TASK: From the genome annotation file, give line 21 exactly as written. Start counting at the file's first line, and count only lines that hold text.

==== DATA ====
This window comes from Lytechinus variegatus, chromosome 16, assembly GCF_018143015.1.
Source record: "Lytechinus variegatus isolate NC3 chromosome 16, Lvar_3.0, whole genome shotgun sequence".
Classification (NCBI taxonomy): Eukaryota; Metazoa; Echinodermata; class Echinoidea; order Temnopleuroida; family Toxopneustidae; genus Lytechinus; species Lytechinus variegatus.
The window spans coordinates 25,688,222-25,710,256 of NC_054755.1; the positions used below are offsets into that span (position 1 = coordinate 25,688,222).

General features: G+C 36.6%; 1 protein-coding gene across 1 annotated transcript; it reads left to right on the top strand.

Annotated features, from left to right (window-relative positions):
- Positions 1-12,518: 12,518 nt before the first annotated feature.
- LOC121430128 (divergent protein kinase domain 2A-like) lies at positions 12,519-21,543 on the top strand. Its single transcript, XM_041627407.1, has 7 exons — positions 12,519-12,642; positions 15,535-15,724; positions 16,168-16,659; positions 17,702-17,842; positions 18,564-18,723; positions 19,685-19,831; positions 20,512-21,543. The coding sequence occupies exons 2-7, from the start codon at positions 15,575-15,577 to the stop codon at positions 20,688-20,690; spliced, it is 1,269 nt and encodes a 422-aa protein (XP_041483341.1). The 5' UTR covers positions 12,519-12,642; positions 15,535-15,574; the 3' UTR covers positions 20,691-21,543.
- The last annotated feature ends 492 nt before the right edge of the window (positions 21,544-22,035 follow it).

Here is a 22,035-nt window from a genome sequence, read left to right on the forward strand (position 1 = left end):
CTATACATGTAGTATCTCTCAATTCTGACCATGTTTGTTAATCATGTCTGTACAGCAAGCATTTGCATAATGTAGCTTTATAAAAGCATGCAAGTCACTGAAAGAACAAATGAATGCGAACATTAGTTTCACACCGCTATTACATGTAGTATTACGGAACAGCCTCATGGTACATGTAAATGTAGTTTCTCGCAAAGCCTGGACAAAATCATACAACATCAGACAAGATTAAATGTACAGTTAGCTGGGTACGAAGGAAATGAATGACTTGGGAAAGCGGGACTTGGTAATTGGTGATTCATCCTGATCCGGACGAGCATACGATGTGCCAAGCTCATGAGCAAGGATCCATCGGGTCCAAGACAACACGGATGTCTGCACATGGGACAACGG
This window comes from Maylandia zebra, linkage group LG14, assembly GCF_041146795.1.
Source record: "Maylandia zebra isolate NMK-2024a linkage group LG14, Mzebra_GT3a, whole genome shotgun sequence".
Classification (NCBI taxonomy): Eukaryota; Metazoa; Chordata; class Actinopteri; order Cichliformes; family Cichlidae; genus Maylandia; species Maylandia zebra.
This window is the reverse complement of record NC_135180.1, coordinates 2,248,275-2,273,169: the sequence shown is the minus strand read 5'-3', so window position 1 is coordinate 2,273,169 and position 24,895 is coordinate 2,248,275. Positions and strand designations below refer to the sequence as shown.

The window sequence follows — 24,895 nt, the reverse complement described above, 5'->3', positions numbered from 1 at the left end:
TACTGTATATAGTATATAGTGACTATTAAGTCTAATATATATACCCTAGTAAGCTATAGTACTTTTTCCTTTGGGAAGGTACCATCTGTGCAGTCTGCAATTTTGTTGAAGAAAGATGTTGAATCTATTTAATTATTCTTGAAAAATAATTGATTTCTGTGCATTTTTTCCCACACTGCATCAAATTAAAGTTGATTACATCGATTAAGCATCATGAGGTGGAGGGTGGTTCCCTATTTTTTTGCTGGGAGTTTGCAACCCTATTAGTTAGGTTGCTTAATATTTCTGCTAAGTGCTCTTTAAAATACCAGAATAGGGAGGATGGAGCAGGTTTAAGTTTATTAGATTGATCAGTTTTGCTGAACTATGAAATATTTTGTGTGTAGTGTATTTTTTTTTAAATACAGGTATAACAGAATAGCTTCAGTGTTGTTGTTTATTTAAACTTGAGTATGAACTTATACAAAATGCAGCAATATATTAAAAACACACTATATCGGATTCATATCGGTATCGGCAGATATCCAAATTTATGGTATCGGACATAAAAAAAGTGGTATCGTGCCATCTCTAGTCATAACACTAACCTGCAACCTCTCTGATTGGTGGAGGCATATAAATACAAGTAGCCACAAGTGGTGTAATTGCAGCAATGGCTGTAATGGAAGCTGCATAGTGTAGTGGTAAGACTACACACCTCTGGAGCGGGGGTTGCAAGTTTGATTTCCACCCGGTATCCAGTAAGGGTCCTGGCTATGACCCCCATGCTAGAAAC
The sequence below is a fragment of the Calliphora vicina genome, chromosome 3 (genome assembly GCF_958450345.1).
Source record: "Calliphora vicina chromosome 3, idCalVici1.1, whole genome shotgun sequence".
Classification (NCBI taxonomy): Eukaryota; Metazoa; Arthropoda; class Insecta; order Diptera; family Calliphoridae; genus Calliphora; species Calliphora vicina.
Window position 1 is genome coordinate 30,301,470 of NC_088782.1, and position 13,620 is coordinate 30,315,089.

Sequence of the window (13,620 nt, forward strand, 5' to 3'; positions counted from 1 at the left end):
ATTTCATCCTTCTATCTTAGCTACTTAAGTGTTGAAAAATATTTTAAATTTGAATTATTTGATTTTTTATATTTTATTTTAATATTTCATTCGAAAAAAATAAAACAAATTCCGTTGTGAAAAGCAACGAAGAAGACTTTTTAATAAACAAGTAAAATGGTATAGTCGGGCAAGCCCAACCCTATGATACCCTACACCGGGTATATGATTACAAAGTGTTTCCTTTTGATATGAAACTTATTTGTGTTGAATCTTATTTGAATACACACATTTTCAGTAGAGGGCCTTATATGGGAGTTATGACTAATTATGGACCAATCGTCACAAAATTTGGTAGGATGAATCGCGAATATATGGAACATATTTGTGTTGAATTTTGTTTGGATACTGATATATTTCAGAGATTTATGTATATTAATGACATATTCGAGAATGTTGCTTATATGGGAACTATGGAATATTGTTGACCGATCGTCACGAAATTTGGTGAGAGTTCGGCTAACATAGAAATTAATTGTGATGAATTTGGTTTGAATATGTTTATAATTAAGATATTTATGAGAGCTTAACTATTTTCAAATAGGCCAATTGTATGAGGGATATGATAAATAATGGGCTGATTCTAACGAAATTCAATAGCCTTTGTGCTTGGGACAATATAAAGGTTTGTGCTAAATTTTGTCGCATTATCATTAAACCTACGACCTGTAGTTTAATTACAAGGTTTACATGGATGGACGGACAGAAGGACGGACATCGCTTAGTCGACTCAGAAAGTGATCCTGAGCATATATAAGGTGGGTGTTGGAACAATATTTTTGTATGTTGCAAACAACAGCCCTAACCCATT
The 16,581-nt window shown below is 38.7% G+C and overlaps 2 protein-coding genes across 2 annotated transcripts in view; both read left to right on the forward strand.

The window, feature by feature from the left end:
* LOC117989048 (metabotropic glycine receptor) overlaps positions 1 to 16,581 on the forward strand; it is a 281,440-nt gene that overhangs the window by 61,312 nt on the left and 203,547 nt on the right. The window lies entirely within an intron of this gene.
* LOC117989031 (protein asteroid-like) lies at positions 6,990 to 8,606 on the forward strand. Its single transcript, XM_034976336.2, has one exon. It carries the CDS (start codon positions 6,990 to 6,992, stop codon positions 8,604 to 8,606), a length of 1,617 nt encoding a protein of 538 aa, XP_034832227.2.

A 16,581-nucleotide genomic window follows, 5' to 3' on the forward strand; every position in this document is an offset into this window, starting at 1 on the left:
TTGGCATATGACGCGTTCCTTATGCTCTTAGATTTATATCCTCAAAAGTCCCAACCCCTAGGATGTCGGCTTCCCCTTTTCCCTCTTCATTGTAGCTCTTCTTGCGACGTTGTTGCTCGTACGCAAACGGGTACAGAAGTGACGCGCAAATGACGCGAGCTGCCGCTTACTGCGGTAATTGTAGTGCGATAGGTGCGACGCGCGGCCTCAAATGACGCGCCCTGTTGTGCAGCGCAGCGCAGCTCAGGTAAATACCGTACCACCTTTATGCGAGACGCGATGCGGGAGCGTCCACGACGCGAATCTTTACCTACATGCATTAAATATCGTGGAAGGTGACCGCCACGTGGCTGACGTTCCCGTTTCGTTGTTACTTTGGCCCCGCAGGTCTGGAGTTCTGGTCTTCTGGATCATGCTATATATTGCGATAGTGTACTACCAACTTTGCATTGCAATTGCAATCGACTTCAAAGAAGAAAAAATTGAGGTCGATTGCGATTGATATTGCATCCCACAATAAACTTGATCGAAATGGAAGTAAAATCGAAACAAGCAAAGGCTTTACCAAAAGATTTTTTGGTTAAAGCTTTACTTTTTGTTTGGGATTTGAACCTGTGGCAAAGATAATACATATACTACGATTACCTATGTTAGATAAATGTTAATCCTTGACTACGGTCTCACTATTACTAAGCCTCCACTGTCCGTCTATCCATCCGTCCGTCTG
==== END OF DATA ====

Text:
Window position 1 is genome coordinate 30,301,470 of NC_088782.1, and position 13,620 is coordinate 30,315,089.